A filing in FTX’s bankruptcy proceedings is shedding light on the true extent of the crypto-trading powerhouse’s influence-peddling operation. Last week, FTX filed its creditor matrix, a document that lists former vendors and investors to the company.
The list includes nearly a dozen public relations experts — specialists who generate positive spin in the media on behalf of clients — as well as political consultants, think tanks, and trade groups.
Sometimes, the money went directly to political operations; Majority Forward, a dark-money group designed to elect Senate Democrats, received cash. In some cases, the hired guns, such as PR firms, were paid directly for their services. In others, the groups that received donations maintain that they are independent, but had interests aligned with FTX.
The filing, for instance, listed a donation to the Center for a New American Security, a prominent national security-focused think tank in Washington, D.C., that has worked to shape crypto regulations.
The filing offered a look under the hood of FTX’s intricate maze of influence. On the heels of its meteoric rise as a crypto exchange, FTX quickly began to spend extraordinary amounts of money to buy prestige and friends in high places. Now that the firm stands accused of siphoning off billions of its investors’ dollars — with its disgraced founder Sam Bankman-Fried charged with fraud in the matter — increased scrutiny is falling on powerbrokers’ dealings with FTX.
The relationships of many of the entities listed in the bankruptcy filing and FTX were already known — the company complied with lobbying disclosures for some of its consultants — but the creditor matrix shows the crypto giant also retained several previously undisclosed professional influence peddlers.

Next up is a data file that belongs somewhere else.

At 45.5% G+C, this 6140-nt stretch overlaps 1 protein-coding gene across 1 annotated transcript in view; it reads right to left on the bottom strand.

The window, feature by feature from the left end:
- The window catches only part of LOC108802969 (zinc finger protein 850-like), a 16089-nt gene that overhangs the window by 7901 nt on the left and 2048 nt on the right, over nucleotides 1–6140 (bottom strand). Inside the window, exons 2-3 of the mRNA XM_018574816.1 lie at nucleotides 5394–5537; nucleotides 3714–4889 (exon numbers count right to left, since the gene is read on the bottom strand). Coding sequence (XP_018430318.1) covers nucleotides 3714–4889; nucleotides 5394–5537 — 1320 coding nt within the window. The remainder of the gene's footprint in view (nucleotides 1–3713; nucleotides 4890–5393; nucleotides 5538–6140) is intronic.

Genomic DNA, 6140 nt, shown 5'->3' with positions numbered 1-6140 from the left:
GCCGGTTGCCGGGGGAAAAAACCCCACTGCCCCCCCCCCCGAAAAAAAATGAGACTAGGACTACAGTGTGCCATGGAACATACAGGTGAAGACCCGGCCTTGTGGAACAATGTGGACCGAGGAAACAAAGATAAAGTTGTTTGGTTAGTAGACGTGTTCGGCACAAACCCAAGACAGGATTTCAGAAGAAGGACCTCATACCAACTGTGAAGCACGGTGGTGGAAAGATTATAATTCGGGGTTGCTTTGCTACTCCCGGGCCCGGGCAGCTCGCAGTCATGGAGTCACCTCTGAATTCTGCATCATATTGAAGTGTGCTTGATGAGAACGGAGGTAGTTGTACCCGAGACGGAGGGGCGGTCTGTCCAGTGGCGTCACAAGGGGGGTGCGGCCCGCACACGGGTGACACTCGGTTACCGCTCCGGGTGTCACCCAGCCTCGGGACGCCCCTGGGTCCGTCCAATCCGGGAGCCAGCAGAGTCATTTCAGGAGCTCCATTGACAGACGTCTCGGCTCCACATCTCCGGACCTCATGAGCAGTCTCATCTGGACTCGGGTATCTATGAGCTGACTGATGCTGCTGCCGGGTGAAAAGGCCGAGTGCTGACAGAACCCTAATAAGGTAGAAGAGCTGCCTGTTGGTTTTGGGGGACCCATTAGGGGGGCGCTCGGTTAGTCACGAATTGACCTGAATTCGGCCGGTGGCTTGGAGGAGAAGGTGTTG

One seasoned political hand tied to FTX without any disclosures is former New York City Council Speaker Corey Johnson. His firm, Cojo Strategies, is featured in the FTX vendor list. Another is Susan McCue, a former aide to Sen. Harry Reid, D-Nev., who has advised many Senate Democrats and played a role in the leadership of several Democratic super PACs and dark-money outfits. Her firm, Message Global, is in the filing.
Other consulting firms with a finger on the pulse of power are sprawled through the creditor matrix, which runs over 116 pages. Another creditor, Patomak Global Partners, a firm that specializes in influencing financial regulators, is led by Paul Atkins, a former Securities and Exchange commissioner. Atkins’s company touts its roster of former government officials as providing “a telescope to anticipate trends on the horizon to help position our clients for long-term success.” (Neither Johnson, McCue, nor Patomak responded to requests for comment.)
The donation to CNAS — a powerful think tank with ties to both political parties but known for staffing national security roles in Democratic administrations — came at a time when the organization advocated for crypto regulations with a light touch.
“To compete in the digital-economy race with China, the United States must foster a more innovative fintech environment,” CNAS fellow Yaya J. Fanusie said in testimony to the Senate Finance Committee on July 14, 2021. “If U.S. securities regulation does not evolve to account for the new technical and entrepreneurial capabilities offered by blockchain technology and broadcast data transmission, the United States could be hamstrung in a data revolution that is only just beginning.”
CNAS also maintains a task force on crypto, on which FTX formerly served as a member. The task force corresponded with national security-focused government officials, offering policy advice that reflected the crypto industry’s contention that digital tokens on the blockchain pose a low risk for terror financing.
A readout of a CNAS meeting with the Treasury Department’s Brian Nelson, the undersecretary for terrorism and financial intelligence, included a summary of the discussion and noted that the official “recognized the work of many in industry to engage in constructive dialogue and support government efforts to mitigate the misuse of virtual assets for money laundering.” The use of crypto for “illicit activities remains below the scale of traditional finance,” Nelson said.
CNAS’s task force is co-chaired by Sigal Mandelker, who used to hold Nelson’s position at the Treasury before resigning in 2019 to enter the private sector. Mandelker now serves as general partner of Ribbit Capital, an investor in FTX. Mandelker spoke at SALT’s Crypto Bahamas conference last summer. The invite-only conference for “leading players in the crypto and traditional finance industry” also featured talks from Bankman-Fried, former President Bill Clinton, and ex-British Prime Minister Tony Blair.